But student's rights in Title IX proceedings are limited compared to the rights of the accused in a criminal proceeding. Even before arrest and charge, an individual has rights against unreasonable search and seizure, rights to remain silent, rights against self-incrimination, and rights to counsel. Those rights continue in the criminal proceeding itself, in which the accused has other substantial rights. The prosecution bears the burden of proving every element of the crime beyond a reasonable doubt. The prosecution must disclose exonerating evidence. Evidence rules apply to bar hearsay and other inadmissible evidence. Constitutional rules apply to bar evidence obtained in violation of constitutional rights.

A local criminal defense attorney may know the criminal case rules quite well, but these rights will not protect a student in academic administrative Title IX proceedings. You need national Title IX defense attorney Joseph D. Lento's representation for Title IX proceedings, not a local criminal defense attorney.

Different Penalties

As discussed above, Title IX penalties focus on the accused student's education, not the student's other rights and interests. The potential penalties in a Title IX proceeding include not only a warning or reprimand, or even extra assignments related to the alleged wrongdoing, counseling, courses, and education, but also suspension and even dismissal from the school. Suspension or dismissal can prevent your student from earning a high school diploma. Even if your student has a general equivalency diploma (GED) available later, the Title IX suspension or dismissal can prevent your student from maintaining a grade-point average (GPA), earning honors, doing well on standardized college entrance exams like the SAT and ACT, and getting into a preferred college or university of choice. A Title IX penalty can thus affect a job and career, too.

In contrast, criminal charges generally affect none of those educational and career interest. Criminal charges often result in diversions, plea bargains, probation, suspended sentences, and similar relief that would enable the defendant to pretty much continue with life, including an education, without substantial impact. Fines and even incarceration may also be possible but unlikely for a high school student, depending on the nature of the charges and the age of the defendant and the complainant. Criminal records can also often be expunged at times, especially juvenile records, clearing any criminal history. None of that is true for Title IX violations, which can have very different, and often much more severe, impacts.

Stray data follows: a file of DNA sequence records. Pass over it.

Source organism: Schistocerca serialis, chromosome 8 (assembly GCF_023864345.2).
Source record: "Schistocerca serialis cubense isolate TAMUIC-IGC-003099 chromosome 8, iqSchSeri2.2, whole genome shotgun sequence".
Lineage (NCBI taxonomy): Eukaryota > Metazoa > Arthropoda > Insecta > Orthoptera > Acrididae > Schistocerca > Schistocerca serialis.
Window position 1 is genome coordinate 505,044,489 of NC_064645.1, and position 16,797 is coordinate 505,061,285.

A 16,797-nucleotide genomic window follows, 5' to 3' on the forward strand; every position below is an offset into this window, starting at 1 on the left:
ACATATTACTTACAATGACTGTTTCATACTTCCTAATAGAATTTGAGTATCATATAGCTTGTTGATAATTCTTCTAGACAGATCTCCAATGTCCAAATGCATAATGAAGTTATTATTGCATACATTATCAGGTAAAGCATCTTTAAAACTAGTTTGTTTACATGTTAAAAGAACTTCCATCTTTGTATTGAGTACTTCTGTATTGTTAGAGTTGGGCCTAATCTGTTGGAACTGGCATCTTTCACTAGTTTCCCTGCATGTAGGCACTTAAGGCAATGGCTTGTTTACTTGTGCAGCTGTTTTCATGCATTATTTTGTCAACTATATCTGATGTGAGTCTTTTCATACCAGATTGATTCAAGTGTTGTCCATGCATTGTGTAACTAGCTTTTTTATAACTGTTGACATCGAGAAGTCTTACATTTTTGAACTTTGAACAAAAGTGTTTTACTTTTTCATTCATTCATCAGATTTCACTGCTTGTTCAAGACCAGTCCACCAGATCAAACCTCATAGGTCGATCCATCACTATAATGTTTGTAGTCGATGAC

To help your high school student the most that you can, you need to understand as much as you can about the differences between Title IX allegations and criminal charges. You also need to promptly retain an expert Title IX defense attorney to represent your student, not just a local attorney who defends criminal cases. Fortunately, premier Title IX defense attorney Joseph D. Lento is available nationwide to represent high school students facing Title IX allegations, including in cases involving related criminal charges. Attorney Lento has helped hundreds of students defend and defeat Title IX allegations across the United States. Retain Attorney Lento and the expert team at the Lento Law Firm for your high school student's successful defense of Title IX allegations. Call 888.535.3686 or contact Attorney Lento online now.

Different Strategies

The above differences between a high school Title IX proceeding and a criminal case dictate very different strategies for the student's defense of each proceeding. A usually wise and strategic approach in a high school Title IX proceeding is for the accused student's Title IX defense attorney to cultivate a respectful and cooperative relationship with school disciplinary officials. The Title IX defense attorney must make clear to the officials that the accused student will be standing on the student's Title IX protections and rights. The Title IX defense attorney must also firmly present the accused student's best case of exonerating and mitigating evidence. But that firm and even aggressive advocacy on the accused student's behalf should not interfere with the joint effort of the student's Title IX defense attorney and school officials to do the right thing by the student and school. A defense approach that encourages the school to see how the accused student's interests align with the school's interests can lead to prompt, compromise, and acceptable resolution that preserves the student's clean record, educational opportunities, and future. Sensitivity and relationship are key. These are the strategies that premier Title IX defense attorney Joseph Lento knows how to deploy to defend your student in a high school Title IX proceeding.